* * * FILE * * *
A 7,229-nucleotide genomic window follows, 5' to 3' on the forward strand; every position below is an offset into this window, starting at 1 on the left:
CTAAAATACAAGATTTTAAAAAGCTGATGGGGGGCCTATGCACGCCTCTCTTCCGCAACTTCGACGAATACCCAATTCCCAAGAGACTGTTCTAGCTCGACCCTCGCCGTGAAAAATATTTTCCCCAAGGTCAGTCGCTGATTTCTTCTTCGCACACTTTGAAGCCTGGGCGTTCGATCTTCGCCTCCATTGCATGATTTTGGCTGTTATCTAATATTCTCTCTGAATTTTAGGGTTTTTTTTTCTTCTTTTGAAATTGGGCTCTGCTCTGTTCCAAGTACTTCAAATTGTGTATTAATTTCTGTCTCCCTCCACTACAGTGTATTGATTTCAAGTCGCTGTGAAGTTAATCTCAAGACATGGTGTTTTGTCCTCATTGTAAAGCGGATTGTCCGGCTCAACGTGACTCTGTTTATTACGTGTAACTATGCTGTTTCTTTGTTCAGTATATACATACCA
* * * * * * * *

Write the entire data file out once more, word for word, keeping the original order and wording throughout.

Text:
A 7,229-nucleotide genomic window follows, 5' to 3' on the forward strand; every position below is an offset into this window, starting at 1 on the left:
CTAAAATACAAGATTTTAAAAAGCTGATGGGGGGCCTATGCACGCCTCTCTTCCGCAACTTCGACGAATACCCAATTCCCAAGAGACTGTTCTAGCTCGACCCTCGCCGTGAAAAATATTTTCCCCAAGGTCAGTCGCTGATTTCTTCTTCGCACACTTTGAAGCCTGGGCGTTCGATCTTCGCCTCCATTGCATGATTTTGGCTGTTATCTAATATTCTCTCTGAATTTTAGGGTTTTTTTTTCTTCTTTTGAAATTGGGCTCTGCTCTGTTCCAAGTACTTCAAATTGTGTATTAATTTCTGTCTCCCTCCACTACAGTGTATTGATTTCAAGTCGCTGTGAAGTTAATCTCAAGACATGGTGTTTTGTCCTCATTGTAAAGCGGATTGTCCGGCTCAACGTGACTCTGTTTATTACGTGTAACTATGCTGTTTCTTTGTTCAGTATATACATACCA